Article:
I’ve had The Picture of Dorian Gray (1891) sitting on my Kindle for years. I found a number of free classics on Amazon ages ago, downloaded them all, and then didn’t look at them again. But after finishing my last book, I wanted something different, and The Picture of Dorian Gray called out to me. I’ve also associated this book with an ex of mine. He was significantly older than me but aging very well, and I remember someone asking him if he had a picture of himself in an attic somewhere. Now that I’ve read the novel, I’ve realized Dorian Gray’s life is not one to be envied.
Dorian Gray was a beautiful youth. The gifted painter, Basil Hallward took a liking to him and used him as his muse. Dorian featured in many of his paintings until Basil decided to paint Dorian as himself. It was Basil’s masterpiece. Basil put all of his adoration of Dorian into the painting and worried that it revealed more of himself than Dorian. While sitting for this painting, Dorian meets one of Basil’s friends, Lord Henry Wotton. Lord Henry is something of a cynical asshole and he takes no time at all before be begins to corrupt his friend’s muse. Lord Henry makes Dorian realize that he will lose his beauty and wishes that the painting will show his age instead of him. Basil gifts Dorian his portrait, and it is delivered to his home.
Dorian wastes no time in falling in love with a young actress, Sibyl Vane. She is the bright spot of a small run-down theater, and she can’t help but love the beautiful Dorian. But once she’s in love, she loses her interest in faking love on stage. Dorian is embarrassed by her bad acting and says he never wants to see her again. Arriving home after heartlessly abandoning the woman he had professed to love, Dorian first notices a change in the portrait of himself. What I didn’t know before reading this book, is that the portrait doesn’t just protect Dorian from aging, but it also reflects the ugliness in his soul.
The book goes on in this vein. Although Dorian never explicitly makes a deal with the devil, he did give up his soul for his good looks. Lord Henry is the man that leads him down the path of evil while Basil tries to save him. It did bring up some interesting questions for me, though. Dorian blames the painting for what his life had become, but did the painting make him evil by allowing him to avoid some of the consequences of his actions? Did the painting also take away his conscience? Dorian did seem to care very little for anyone but himself. Or did Lord Henry make him evil with all of his talk? Or was Dorian just a bad, selfish person even before the painting?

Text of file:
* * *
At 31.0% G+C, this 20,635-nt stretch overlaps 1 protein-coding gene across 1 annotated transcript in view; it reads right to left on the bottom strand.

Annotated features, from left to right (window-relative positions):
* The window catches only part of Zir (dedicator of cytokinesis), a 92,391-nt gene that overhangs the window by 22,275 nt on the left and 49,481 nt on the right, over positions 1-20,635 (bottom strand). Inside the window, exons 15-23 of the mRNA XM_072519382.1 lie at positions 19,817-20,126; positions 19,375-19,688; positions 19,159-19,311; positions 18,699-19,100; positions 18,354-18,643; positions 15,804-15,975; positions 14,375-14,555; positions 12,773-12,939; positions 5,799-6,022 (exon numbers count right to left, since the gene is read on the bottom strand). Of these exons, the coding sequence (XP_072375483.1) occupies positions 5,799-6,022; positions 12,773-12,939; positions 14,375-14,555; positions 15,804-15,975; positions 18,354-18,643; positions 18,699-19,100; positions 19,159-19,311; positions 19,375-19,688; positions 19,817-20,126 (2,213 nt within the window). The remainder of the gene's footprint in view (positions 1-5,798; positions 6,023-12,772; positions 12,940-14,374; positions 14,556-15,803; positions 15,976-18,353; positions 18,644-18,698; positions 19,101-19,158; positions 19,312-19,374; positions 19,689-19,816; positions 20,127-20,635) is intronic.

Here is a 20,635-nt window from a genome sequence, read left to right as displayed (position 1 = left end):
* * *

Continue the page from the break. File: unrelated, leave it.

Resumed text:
On the whole, I found this novel interesting and well written. I thought Wilde did a very good job with his descriptions. I enjoyed the action of the story much more than the philosophical, rambling talks with Lord Henry and others. I sometimes had to struggle through those parts. Reading this book also made me wonder about Oscar Wilde. On the one hand, what would Oscar Wilde have been like if he’d been born in a different era that accepted homosexuality? Wilde was jailed and kept from his partner. That is tragic. At the same time, the book had a fair bit of misogyny and antisemitism. I also didn’t like pretty much any of the characters. It’s hard to guess the author’s attitude from a story, but my gut was saying I wouldn’t have liked Wilde in real life. I am intrigued, though, and might read a biography of him.
You can find all my reviews on my blog.